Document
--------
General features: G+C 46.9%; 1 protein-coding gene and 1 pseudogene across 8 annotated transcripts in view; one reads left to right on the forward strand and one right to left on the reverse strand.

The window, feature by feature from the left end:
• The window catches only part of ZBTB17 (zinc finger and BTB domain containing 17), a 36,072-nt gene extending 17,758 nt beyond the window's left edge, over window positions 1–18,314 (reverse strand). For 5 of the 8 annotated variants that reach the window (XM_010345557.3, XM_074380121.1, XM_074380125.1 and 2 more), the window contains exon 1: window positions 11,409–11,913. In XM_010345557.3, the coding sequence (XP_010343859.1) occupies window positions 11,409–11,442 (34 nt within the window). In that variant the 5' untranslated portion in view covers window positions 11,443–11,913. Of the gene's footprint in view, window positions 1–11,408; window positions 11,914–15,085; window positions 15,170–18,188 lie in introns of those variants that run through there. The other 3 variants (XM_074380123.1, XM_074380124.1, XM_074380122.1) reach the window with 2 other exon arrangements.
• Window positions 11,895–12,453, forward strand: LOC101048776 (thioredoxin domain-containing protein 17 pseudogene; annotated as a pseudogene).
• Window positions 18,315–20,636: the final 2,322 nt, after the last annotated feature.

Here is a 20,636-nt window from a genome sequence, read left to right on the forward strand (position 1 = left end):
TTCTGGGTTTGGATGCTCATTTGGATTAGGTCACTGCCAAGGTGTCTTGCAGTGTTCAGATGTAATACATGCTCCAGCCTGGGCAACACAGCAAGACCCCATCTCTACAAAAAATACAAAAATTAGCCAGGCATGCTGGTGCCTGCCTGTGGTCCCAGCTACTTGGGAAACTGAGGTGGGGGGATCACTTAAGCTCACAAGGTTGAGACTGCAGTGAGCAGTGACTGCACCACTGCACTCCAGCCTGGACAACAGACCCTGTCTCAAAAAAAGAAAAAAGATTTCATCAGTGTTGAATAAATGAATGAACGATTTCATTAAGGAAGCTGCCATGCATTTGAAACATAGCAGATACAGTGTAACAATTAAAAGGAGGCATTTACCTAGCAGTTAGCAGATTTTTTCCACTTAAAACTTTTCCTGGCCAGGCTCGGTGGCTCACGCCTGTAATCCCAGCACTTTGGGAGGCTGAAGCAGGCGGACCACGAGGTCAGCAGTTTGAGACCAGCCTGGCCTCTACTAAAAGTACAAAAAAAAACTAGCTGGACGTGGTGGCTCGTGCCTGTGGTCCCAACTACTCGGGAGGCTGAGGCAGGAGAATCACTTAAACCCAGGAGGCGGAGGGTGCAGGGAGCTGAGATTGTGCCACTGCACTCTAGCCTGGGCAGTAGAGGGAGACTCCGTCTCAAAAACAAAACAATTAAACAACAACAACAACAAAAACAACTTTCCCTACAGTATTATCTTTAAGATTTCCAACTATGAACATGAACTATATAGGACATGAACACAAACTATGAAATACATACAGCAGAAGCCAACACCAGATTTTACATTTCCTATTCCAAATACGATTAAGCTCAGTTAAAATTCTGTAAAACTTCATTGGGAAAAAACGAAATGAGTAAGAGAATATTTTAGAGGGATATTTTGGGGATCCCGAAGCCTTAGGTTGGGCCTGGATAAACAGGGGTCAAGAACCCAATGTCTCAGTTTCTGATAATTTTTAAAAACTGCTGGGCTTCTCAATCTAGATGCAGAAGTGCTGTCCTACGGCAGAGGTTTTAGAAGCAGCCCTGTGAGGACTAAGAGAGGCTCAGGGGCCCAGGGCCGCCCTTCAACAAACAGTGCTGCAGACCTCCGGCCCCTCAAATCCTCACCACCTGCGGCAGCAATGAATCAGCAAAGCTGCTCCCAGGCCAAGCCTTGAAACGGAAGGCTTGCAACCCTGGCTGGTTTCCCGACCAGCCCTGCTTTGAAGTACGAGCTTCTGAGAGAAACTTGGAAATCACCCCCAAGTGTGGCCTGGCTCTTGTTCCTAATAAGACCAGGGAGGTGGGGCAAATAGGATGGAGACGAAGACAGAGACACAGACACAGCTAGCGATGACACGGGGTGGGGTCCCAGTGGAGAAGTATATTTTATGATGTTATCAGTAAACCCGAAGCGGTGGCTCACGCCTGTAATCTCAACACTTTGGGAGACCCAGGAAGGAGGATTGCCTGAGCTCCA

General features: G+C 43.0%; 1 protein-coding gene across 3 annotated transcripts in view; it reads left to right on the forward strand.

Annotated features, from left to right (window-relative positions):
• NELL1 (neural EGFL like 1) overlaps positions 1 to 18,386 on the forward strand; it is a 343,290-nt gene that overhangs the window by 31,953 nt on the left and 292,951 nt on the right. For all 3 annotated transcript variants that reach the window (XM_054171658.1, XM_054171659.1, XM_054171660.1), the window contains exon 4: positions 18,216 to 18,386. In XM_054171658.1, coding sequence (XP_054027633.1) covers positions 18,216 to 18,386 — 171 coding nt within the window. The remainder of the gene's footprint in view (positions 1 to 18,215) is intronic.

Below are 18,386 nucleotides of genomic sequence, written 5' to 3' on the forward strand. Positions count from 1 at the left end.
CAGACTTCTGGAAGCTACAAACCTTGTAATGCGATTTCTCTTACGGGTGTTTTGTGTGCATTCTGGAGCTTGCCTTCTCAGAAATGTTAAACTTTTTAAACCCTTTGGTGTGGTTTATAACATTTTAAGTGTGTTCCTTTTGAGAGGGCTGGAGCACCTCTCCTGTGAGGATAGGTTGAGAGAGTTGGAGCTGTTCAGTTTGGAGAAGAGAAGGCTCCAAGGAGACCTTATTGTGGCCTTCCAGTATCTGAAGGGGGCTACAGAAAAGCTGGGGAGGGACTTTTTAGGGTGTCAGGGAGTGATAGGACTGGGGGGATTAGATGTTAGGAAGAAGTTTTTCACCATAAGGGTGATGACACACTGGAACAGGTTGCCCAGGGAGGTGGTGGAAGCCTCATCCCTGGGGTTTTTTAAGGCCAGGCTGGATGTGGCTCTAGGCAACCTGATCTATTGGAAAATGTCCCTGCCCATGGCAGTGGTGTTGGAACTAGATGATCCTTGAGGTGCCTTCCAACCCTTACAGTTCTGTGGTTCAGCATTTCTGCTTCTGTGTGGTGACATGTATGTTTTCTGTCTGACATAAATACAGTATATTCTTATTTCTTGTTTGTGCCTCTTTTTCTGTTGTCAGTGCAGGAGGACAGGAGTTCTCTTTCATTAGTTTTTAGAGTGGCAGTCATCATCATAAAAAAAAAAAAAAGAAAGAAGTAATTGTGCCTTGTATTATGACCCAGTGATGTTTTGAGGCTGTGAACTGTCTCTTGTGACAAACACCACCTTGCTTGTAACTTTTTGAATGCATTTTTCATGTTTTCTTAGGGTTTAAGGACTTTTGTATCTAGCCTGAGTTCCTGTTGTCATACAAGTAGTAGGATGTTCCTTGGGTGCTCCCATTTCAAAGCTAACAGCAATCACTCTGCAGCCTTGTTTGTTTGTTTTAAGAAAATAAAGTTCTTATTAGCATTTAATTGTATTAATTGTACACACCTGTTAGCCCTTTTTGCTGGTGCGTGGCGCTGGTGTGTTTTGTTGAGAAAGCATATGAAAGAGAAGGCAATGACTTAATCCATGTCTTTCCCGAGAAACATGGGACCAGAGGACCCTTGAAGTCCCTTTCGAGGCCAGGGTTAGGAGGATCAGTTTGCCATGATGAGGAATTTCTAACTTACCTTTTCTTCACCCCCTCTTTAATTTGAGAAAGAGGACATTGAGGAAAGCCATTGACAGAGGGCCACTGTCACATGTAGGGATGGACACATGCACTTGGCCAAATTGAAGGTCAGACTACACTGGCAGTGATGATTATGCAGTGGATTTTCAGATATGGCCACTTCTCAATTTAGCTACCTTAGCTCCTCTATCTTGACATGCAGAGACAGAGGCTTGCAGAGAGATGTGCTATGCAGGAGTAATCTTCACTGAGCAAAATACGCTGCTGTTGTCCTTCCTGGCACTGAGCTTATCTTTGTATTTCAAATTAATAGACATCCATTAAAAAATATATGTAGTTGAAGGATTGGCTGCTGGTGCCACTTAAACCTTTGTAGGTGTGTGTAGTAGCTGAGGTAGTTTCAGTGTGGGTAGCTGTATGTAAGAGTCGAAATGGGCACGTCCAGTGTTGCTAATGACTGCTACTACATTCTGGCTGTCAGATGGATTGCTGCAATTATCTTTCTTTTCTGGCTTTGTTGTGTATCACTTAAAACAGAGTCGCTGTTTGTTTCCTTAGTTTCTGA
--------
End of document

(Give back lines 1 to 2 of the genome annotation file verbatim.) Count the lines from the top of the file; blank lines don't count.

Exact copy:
General features: G+C 46.9%; 1 protein-coding gene and 1 pseudogene across 8 annotated transcripts in view; one reads left to right on the forward strand and one right to left on the reverse strand.

The window, feature by feature from the left end: